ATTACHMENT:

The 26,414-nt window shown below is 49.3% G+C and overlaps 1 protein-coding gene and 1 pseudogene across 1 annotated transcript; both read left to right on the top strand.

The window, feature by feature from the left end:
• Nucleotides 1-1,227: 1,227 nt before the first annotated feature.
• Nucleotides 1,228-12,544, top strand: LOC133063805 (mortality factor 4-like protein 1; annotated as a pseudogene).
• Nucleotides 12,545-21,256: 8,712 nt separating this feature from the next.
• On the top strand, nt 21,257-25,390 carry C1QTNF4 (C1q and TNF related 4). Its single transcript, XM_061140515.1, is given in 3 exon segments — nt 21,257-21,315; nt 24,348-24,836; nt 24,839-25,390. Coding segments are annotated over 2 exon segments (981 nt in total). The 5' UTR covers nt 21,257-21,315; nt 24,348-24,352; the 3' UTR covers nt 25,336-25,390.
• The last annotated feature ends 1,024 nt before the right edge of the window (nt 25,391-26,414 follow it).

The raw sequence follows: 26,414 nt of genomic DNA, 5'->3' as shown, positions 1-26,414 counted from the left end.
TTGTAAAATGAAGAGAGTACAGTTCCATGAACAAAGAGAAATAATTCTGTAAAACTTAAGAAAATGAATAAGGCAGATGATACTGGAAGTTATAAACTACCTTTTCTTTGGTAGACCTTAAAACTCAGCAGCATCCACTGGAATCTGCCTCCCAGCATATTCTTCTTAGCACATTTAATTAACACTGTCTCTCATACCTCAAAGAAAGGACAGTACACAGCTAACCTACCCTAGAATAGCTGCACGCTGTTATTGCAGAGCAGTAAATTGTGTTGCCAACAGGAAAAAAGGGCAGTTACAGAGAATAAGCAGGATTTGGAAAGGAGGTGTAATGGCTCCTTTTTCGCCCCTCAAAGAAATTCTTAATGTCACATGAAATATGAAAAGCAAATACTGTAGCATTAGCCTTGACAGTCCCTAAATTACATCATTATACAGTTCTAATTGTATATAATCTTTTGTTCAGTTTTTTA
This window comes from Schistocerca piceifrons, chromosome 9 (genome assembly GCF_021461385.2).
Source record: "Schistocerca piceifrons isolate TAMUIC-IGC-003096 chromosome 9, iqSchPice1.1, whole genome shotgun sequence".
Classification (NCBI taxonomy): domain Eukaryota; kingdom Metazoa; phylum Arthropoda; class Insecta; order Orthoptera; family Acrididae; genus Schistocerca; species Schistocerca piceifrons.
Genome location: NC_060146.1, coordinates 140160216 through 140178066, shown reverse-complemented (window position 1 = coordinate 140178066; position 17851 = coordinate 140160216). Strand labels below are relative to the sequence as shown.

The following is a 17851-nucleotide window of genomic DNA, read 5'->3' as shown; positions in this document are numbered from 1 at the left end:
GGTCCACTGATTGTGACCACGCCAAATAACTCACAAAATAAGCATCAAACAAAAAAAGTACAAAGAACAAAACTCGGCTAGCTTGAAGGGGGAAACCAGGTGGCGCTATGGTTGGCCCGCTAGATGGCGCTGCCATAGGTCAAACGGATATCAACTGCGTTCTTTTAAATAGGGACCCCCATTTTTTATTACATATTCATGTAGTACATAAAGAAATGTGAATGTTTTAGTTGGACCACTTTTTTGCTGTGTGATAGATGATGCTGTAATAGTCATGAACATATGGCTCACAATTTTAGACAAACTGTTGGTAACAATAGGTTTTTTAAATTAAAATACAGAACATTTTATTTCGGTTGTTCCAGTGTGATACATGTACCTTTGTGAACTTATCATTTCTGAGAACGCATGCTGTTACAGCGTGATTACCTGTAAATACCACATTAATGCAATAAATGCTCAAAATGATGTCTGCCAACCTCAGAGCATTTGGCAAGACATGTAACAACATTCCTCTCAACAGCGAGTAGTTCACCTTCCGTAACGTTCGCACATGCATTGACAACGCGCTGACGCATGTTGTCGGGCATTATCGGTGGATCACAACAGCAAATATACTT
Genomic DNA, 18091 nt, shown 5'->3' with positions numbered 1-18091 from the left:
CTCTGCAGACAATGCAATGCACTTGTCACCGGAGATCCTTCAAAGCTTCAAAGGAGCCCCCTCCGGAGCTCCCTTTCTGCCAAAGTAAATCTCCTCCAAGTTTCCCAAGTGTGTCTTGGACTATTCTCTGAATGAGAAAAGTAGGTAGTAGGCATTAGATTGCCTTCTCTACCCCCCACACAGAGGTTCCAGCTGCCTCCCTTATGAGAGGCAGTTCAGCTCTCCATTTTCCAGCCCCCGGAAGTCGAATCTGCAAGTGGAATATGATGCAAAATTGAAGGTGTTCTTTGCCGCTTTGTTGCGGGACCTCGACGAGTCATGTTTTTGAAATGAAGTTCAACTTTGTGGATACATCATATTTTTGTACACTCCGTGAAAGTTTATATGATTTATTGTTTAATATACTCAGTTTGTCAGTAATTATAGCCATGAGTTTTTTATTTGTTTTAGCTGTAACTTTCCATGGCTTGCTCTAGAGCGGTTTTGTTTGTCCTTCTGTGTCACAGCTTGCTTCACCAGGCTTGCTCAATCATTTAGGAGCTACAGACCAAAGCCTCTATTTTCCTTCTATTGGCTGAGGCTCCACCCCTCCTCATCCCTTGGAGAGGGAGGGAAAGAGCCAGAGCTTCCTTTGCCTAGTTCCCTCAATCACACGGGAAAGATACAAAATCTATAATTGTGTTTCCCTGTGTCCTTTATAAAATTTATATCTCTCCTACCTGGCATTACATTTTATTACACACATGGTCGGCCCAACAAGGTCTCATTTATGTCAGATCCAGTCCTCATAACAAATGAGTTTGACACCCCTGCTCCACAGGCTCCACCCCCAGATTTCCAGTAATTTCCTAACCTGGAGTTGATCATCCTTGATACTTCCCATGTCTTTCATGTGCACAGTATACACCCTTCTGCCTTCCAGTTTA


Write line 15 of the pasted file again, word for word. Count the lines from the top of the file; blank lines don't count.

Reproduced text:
GGTCCACTGATTGTGACCACGCCAAATAACTCACAAAATAAGCATCAAACAAAAAAAGTACAAAGAACAAAACTCGGCTAGCTTGAAGGGGGAAACCAGGTGGCGCTATGGTTGGCCCGCTAGATGGCGCTGCCATAGGTCAAACGGATATCAACTGCGTTCTTTTAAATAGGGACCCCCATTTTTTATTACATATTCATGTAGTACATAAAGAAATGTGAATGTTTTAGTTGGACCACTTTTTTGCTGTGTGATAGATGATGCTGTAATAGTCATGAACATATGGCTCACAATTTTAGACAAACTGTTGGTAACAATAGGTTTTTTAAATTAAAATACAGAACATTTTATTTCGGTTGTTCCAGTGTGATACATGTACCTTTGTGAACTTATCATTTCTGAGAACGCATGCTGTTACAGCGTGATTACCTGTAAATACCACATTAATGCAATAAATGCTCAAAATGATGTCTGCCAACCTCAGAGCATTTGGCAAGACATGTAACAACATTCCTCTCAACAGCGAGTAGTTCACCTTCCGTAACGTTCGCACATGCATTGACAACGCGCTGACGCATGTTGTCGGGCATTATCGGTGGATCACAACAGCAAATATACTT